IBM database strategy chief on DB2: Devs are people too
Big Blue looks beyond DBAs for input on features
Developers are exerting greater influence on new versions of IBM’s DB2 database, according to one of Big Blue's information management strategy chiefs.
Bernie Spang, director of strategy and marketing for database software and systems, said while IBM has historically consulted DBAs on new features they’d like in IBM’s mighty database, that has changed.
In an interview with El Reg, Spang said IBM is now taking a more balanced approach. “It’s not shifted from one to the other, it’s got to be both,” he told us.
Driving the change is a need to make DB2 more comfortable for developers building web and big data apps that suck on the DB2 data store.
Graph stores find connections between data, so you don’t have to search through piles of relational tables or raw info using Hadoop. Graphs are popular with social networks like Facebook and LinkedIn trying to establish connections between individuals on their sites.
Looking ahead, Spang called key-value pairs a “hot area”. This might be one possibility for future inclusion in DB2.
“It’s going to be driven by the application developers, that’s what’s pushing this, which is different historically – historically we’ve spoken to the DBAs,” Spang said of the recent and future changes.
“I got asked in one interview: ‘Did the DBAs ask for the RDF triple store?’ No, the DBAs didn’t ask for that, it’s for those who want a simpler structure to do things in a different way,” the strategy boss said.
“It was same with XML,” he said. IBM announced XML in DB2 10 years ago with XQuery – the programming language to query XML.
Spang continued: “The DBAs said: ‘I don’t want to put XML in my relational database' and we said: 'Right – we are giving you the same software, it’s just a different structure.' It’s a way for the app developers to find ways that are going to be faster, simpler easier for them.”
Support for XML gave DB2 and its associated tools the ability to combine structured and unstructured data, with the ability to search the data’s metadata.
IBM’s feeling its way on new capabilities like RDF data store in DB2.
Graph data is stored using the Resource Definition Framework (RDF) and queried using the SPARQL query language to look for triple patterns, conjunctions, disjunctions and optional patterns.
“We will bring it [RDF] in, see how it goes, and if this turns out to be a relatively small niche or a passing fad, because the next thing comes along and supersedes it, we will evolve,” Spang said.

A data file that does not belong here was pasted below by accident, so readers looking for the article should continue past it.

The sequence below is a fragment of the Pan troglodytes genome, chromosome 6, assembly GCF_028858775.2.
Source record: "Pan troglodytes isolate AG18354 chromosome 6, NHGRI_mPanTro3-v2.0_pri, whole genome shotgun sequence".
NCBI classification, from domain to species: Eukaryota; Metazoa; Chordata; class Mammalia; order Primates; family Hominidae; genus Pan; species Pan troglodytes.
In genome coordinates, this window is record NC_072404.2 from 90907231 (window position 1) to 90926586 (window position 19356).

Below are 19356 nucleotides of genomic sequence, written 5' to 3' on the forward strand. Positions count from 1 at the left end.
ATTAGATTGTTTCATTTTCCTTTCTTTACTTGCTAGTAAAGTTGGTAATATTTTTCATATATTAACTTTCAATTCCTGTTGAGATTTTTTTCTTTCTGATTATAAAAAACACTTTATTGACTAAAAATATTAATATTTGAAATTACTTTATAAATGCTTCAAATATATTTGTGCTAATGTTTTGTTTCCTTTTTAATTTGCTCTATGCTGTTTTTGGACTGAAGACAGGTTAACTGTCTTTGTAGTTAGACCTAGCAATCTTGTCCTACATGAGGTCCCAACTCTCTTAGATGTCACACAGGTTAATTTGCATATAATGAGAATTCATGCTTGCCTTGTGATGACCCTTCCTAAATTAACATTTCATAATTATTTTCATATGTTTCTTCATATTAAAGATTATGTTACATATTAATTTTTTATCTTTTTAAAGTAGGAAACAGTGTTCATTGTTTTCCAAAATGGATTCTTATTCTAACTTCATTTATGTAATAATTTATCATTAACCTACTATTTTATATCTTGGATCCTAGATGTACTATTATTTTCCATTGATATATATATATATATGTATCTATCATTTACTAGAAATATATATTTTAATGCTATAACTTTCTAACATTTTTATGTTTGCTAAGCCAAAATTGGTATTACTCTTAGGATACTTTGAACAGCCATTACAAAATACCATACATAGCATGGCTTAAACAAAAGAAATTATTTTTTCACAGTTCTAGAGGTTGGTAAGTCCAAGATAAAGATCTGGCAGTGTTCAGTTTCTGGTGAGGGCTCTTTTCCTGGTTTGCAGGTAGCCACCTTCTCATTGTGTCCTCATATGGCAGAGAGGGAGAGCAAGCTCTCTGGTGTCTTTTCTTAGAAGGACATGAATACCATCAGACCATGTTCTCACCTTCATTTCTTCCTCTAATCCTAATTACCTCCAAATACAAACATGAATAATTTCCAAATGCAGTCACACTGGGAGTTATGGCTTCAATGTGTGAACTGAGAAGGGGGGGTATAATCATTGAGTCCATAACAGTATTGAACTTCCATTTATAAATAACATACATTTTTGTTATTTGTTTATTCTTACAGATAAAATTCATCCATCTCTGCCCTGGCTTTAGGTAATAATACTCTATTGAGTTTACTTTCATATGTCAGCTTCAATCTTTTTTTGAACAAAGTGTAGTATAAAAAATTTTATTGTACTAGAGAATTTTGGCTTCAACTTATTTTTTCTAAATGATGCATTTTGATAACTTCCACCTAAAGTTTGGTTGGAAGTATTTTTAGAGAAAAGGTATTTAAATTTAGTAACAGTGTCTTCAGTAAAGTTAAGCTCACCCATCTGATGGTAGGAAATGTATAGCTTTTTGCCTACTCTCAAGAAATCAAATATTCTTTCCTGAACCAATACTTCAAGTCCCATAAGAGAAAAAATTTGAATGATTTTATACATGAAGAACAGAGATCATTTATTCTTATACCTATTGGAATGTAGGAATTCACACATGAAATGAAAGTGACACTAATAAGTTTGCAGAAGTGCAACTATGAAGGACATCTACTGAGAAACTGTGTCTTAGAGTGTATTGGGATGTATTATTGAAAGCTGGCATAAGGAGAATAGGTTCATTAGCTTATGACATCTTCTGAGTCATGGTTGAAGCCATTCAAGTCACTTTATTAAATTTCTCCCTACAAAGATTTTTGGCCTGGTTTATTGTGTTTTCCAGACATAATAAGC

There is a risk associated in following development trends more closely. Of all the disciplines in IT, software development is arguably the most subject to changing trends and religious disagreements: while there are languages and frameworks that have survived decades newcomers stir up the memes and come pre-loaded with their own pros and cons.
Big Data is even more of a nose bleed. The industry pendulum has swung from all-in on NoSQL and the death of relational back to the co-existence of NoSQL and relational. The NoSQL databases and frameworks have also had to grow up on features.
Hadoop, reckons Spang, suited the “new information challenge” for processing data in a way that didn’t fit into the standard relational data model.
So how does IBM navigate DB2 through such changes when it is a stable and secure piece of software? How can IBM ensure DB2, which hits its 30th birthday next year, stays fresh without losing its stability – and without heading off down a historical dead end by backing a new technology that falls out of favour?
“We’ve got a history and a proven track record of being able to add new capabilities without disrupting what’s [already] there,” Spang said.
When it comes which new technologies to pick, Spang said Big Blue listens to the “conversation” in the industry. On this basis, IBM then decides whether it’s worth supporting such a technology, building its own or buying it up.
The IBM exec believes DB2 can serve as a stable platform for the newer technologies. “We’ve seen this over and over again,” said Spang.
“New technologies come out, new ways to do things, and the advanced guard are looking for rapid deployment and flexibility and an easy of trying things out. When it comes to running [your] own business, then you start worrying about high availability, security, reliability... My answer is, if we already have those things and it’s easier and quicker to add a new technology on top that’s a more scalable and robust system – we will do that.
"Our clients who are saying: ‘Big data, what’s the buzz? Our guys are tinkering with stuff but, IBM, how is it going to fit into my IT environment of security and reliability?' That’s where IBM’s expertise comes into play.” ®